As there was much talk in the thread but not much obvious activity from our side to resolve some issues, I started to improve the FreeBSD wiki page about benchmarking so that we are able to point to it in case someone wants to benchmark FreeBSD. Others already chimed in and improved some things too. It is far from perfect, some more eyes — and more importantly some more fingers which add content — are needed. Please go to the wiki page and try to help out (if you are afraid to write something in the wiki, please at least tell your suggestions on a FreeBSD mailinglist so that others can improve the wiki page).
What we need too, is a wiki page about FreeBSD tuning (a first step would be to take the man-page and convert it into a wiki page, then to improve it, and then to feed back the changes to the man-page while keeping the wiki page to be able to cross reference parts from the benchmarking page).
I already told about this in the thread about the Phoronix benchmark: everyone is welcome to improve the situation. Do not talk, write something. No matter if it is an improvement to the benchmarking page, tuning advise, or a tool which inspects the system and suggests some tuning. If you want to help in the wiki, create a FirstnameLastname account and ask a FreeBSD comitter for write access.
A while ago (IIRC we have to think in months or even years) there was some framework for automatic FreeBSD benchmarking. Unfortunately the author run out of time. The framework was able to install a FreeBSD system on a machine, run some specified benchmark (not much benchmarks where integrated), and then install another FreeBSD version to run the same benchmark, or to reinstall the same version to run another benchmark. IIRC there was also some DB behind which collected the results and maybe there was even some way to compare them. It would be nice if someone could get some time to talk with the author to get the framework and set it up somewhere, so that we have a controlled environment where we can do our own benchmarks in an automatic and repeatable fashion with several FreeBSD versions.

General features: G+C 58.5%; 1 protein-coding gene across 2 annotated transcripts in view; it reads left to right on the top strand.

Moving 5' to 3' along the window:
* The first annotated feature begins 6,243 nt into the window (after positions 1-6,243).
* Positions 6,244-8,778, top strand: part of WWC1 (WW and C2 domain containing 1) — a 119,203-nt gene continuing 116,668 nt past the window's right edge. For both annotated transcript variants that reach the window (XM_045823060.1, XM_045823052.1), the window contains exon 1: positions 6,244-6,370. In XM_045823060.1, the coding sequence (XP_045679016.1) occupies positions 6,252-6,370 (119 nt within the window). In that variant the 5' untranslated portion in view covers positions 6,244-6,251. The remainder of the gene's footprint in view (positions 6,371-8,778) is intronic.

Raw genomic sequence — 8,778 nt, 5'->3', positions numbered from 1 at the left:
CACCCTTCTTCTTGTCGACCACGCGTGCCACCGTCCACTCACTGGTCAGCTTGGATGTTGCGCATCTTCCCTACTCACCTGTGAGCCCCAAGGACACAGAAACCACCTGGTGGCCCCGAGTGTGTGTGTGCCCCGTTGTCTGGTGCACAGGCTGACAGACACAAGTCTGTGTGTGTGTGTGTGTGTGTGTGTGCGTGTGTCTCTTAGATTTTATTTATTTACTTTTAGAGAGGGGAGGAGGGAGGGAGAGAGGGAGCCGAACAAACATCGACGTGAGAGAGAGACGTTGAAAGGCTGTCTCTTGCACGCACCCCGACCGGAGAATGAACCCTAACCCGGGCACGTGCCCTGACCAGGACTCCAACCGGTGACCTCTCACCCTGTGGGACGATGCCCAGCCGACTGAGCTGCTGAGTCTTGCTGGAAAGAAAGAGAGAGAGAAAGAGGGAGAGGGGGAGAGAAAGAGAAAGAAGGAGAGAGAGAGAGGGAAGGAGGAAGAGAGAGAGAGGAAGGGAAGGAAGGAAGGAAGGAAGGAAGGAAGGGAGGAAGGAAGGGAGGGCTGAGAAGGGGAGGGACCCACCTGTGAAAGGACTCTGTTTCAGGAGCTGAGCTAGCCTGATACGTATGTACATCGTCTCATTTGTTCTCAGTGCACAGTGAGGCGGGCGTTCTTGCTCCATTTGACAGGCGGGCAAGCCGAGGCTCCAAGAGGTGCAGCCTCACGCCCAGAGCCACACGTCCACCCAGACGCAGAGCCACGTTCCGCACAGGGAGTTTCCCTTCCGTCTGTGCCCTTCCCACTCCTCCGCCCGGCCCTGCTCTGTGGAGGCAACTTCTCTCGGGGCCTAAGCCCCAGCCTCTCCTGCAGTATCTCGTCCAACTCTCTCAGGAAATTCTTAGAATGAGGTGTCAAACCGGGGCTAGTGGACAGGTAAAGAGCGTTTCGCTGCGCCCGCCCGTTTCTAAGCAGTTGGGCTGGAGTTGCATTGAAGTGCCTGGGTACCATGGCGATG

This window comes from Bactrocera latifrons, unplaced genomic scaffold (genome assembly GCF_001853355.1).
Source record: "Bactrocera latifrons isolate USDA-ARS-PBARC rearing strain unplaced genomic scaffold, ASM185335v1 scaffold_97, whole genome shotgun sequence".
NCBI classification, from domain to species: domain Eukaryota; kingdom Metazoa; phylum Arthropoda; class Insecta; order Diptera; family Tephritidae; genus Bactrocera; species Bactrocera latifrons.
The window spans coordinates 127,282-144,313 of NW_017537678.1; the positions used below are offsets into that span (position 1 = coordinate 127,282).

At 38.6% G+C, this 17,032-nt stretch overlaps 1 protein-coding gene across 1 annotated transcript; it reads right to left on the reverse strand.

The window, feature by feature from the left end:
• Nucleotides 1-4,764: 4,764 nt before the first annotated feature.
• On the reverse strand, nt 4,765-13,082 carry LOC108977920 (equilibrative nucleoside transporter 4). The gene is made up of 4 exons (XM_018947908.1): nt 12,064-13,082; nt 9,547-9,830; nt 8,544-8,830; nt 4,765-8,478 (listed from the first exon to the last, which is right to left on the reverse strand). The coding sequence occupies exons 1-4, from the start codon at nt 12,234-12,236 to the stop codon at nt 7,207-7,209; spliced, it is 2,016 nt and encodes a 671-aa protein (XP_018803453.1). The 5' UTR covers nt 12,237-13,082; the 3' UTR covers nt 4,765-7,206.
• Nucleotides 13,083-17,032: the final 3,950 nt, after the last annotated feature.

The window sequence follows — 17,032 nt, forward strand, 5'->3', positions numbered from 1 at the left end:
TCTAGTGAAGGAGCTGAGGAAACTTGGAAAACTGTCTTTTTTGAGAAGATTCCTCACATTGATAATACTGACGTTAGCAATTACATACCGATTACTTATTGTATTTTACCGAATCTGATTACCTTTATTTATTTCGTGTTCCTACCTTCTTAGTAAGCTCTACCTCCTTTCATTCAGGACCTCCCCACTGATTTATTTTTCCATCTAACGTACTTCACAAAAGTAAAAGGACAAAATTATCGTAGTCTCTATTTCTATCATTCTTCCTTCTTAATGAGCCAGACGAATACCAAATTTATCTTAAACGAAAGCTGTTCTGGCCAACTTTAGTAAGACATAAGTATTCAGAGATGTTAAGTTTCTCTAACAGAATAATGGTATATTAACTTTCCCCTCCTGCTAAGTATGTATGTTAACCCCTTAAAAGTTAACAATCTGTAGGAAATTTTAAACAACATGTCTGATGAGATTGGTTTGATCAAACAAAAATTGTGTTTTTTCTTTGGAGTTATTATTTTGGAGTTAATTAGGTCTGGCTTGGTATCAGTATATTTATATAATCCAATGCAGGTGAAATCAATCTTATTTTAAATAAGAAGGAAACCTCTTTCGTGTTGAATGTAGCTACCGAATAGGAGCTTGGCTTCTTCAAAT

GD Star Rating
GD Star Rating
Tags: benchmark numbers
, improvement suggestions
, linux server
, oracle linux
, release candidate
I was fighting with the right way to add a recent Verisign certificate to a keystore for the IBM HTTP Server (IHS). I have used the ikeyman utility on Solaris.
The problem indicator was the error message “SSL0208E: SSL Handshake Failed, Certificate validation error” in the SSL log of IHS.
The IBM websites where not really helpful to track down the problem (the missing stuff). The Verisign instructions did not lead to a working solution either.
What was done before: the Verisign Intermediate Certificates where imported as “Signer Certificates”, and the certificate for the webserver was imported within “Personal Certificates”. Without the signer certificates the personal certificate would not import due to an intermediate certificated missing (no valid trust-chain).
What I did to resolve the problem:
- I removed all Verisign certificates.
- I added the Verisign Root Certificate and the Verisign Intermediate Certificate A as a signer certificate (use the “Add” button). I also tried to add the Verisign Intermediate Certificate B, but it complained that some part of it was already there as part of the Intermediate Certificate A. I skipped this part.